Using Personalized Music Playlists to Improve Outcomes for Patients With Dementia in Long-Term Care Facilities

Saturday, 28 October 2017

Ty'Neshia P. Kelley, BSN/SN
JoAnne Gay Dishman School of Nursing, Lamar University, Beaumont, TX, USA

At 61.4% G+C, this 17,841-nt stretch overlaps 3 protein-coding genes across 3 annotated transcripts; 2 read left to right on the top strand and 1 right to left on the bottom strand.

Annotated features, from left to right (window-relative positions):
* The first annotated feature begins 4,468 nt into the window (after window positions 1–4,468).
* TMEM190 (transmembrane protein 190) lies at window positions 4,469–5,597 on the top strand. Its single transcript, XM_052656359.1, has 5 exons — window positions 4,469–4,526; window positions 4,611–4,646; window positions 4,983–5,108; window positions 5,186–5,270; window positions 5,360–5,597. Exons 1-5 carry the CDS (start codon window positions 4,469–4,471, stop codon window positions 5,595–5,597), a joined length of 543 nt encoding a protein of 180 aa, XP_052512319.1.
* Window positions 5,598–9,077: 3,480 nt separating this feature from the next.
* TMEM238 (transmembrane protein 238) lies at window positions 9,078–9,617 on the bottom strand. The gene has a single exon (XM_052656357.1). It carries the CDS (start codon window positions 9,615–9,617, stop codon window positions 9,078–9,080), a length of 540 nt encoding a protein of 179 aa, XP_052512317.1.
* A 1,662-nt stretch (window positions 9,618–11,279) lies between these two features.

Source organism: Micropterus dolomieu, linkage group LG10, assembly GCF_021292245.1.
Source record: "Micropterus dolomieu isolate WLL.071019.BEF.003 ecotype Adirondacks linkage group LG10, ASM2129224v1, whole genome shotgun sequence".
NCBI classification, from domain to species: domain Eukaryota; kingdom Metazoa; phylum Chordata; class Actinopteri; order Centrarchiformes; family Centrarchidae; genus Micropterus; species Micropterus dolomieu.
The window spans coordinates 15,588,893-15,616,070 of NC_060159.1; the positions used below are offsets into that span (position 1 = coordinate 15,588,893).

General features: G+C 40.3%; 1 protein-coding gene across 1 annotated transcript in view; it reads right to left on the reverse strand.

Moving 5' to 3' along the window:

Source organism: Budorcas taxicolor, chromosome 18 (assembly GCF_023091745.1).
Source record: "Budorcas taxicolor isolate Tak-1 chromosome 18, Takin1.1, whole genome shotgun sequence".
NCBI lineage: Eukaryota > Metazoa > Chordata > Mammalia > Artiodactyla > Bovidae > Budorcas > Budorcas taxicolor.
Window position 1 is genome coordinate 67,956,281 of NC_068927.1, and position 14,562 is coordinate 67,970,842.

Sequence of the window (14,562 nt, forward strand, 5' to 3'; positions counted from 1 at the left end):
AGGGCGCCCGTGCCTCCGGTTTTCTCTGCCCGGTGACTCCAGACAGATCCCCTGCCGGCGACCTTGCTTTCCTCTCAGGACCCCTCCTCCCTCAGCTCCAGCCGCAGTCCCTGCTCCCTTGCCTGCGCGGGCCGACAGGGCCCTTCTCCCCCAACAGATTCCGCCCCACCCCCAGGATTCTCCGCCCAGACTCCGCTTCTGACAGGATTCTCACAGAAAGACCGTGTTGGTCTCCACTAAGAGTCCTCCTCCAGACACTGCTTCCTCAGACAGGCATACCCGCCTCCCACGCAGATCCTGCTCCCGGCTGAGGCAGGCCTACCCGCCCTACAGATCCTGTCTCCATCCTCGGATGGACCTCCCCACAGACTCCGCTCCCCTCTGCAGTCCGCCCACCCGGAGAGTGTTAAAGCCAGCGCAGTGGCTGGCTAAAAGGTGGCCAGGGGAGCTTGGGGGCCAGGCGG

It is estimated that nearly six million Americans live with some form of dementia. Nursing students are in need of experiences which help to promote inter-professionalism in the care of patients with dementia. Over the past decade a significant amount of attention has focused on the use of music in the care of a persons with dementia demonstrating that it decreases distress, enhances engagement, promotes memory recall, and improves verbal interaction. The purpose of this study was to examine nursing and social work students’ experiences working with a Music and Memory program in older adults with dementia. The students met weekly with residents in a long term care facility and allowed them to listen to a personalized music playlists. Each week the students wrote a reflective journal entry which they delivered to faculty detailing their experience, observations, patient reactions, and their feelings about the interaction. A qualitative analysis of the student’s reflective journals was done to evaluate student experiences and observations related to both positive and negative outcomes. This program provided nursing and social work students with a learning opportunity that incorporated the art of music with the science of neurology research in a vulnerable population. It also demonstrated the use of alternative therapies to antipsychotic use in older adults that nursing students can carry to their eventual practice settings. Students reported improved empathy in communicating with older adults who are unable to effectively communicate their needs and increased interest in serving this population. Patient observations included positive physical and emotional responses to music, increased communication, regained activities of daily living, and reduced agitation. The music and memory program has shown consistent improved outcomes with decreases in agitation and decreases in the use of antipsychotics in the long term care setting. A personalized music list can evoke memories and may enhance social communication and behavior.